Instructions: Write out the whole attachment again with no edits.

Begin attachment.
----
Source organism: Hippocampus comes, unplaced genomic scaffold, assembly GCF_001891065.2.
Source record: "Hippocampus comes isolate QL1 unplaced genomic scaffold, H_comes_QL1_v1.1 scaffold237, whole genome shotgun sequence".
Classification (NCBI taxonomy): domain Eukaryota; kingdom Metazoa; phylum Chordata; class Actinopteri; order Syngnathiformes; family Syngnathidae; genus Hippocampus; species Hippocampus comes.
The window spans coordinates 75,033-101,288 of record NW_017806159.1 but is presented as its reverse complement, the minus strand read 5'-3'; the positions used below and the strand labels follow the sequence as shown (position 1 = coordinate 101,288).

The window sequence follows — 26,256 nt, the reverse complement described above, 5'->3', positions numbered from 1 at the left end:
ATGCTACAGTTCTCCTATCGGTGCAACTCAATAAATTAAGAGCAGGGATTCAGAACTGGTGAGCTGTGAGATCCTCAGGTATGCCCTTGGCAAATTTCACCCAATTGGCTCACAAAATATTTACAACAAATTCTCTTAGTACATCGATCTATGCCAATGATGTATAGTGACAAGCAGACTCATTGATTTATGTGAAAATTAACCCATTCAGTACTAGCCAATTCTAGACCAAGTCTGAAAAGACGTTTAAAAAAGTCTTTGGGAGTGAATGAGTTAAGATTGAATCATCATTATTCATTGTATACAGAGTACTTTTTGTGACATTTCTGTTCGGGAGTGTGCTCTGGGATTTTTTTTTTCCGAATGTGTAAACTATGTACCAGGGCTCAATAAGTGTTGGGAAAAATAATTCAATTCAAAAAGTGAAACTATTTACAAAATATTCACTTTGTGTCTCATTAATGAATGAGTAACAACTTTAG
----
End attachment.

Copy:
Source organism: Hippocampus comes, unplaced genomic scaffold, assembly GCF_001891065.2.
Source record: "Hippocampus comes isolate QL1 unplaced genomic scaffold, H_comes_QL1_v1.1 scaffold237, whole genome shotgun sequence".
Classification (NCBI taxonomy): domain Eukaryota; kingdom Metazoa; phylum Chordata; class Actinopteri; order Syngnathiformes; family Syngnathidae; genus Hippocampus; species Hippocampus comes.
The window spans coordinates 75,033-101,288 of record NW_017806159.1 but is presented as its reverse complement, the minus strand read 5'-3'; the positions used below and the strand labels follow the sequence as shown (position 1 = coordinate 101,288).

The window sequence follows — 26,256 nt, the reverse complement described above, 5'->3', positions numbered from 1 at the left end:
ATGCTACAGTTCTCCTATCGGTGCAACTCAATAAATTAAGAGCAGGGATTCAGAACTGGTGAGCTGTGAGATCCTCAGGTATGCCCTTGGCAAATTTCACCCAATTGGCTCACAAAATATTTACAACAAATTCTCTTAGTACATCGATCTATGCCAATGATGTATAGTGACAAGCAGACTCATTGATTTATGTGAAAATTAACCCATTCAGTACTAGCCAATTCTAGACCAAGTCTGAAAAGACGTTTAAAAAAGTCTTTGGGAGTGAATGAGTTAAGATTGAATCATCATTATTCATTGTATACAGAGTACTTTTTGTGACATTTCTGTTCGGGAGTGTGCTCTGGGATTTTTTTTTTCCGAATGTGTAAACTATGTACCAGGGCTCAATAAGTGTTGGGAAAAATAATTCAATTCAAAAAGTGAAACTATTTACAAAATATTCACTTTGTGTCTCATTAATGAATGAGTAACAACTTTAG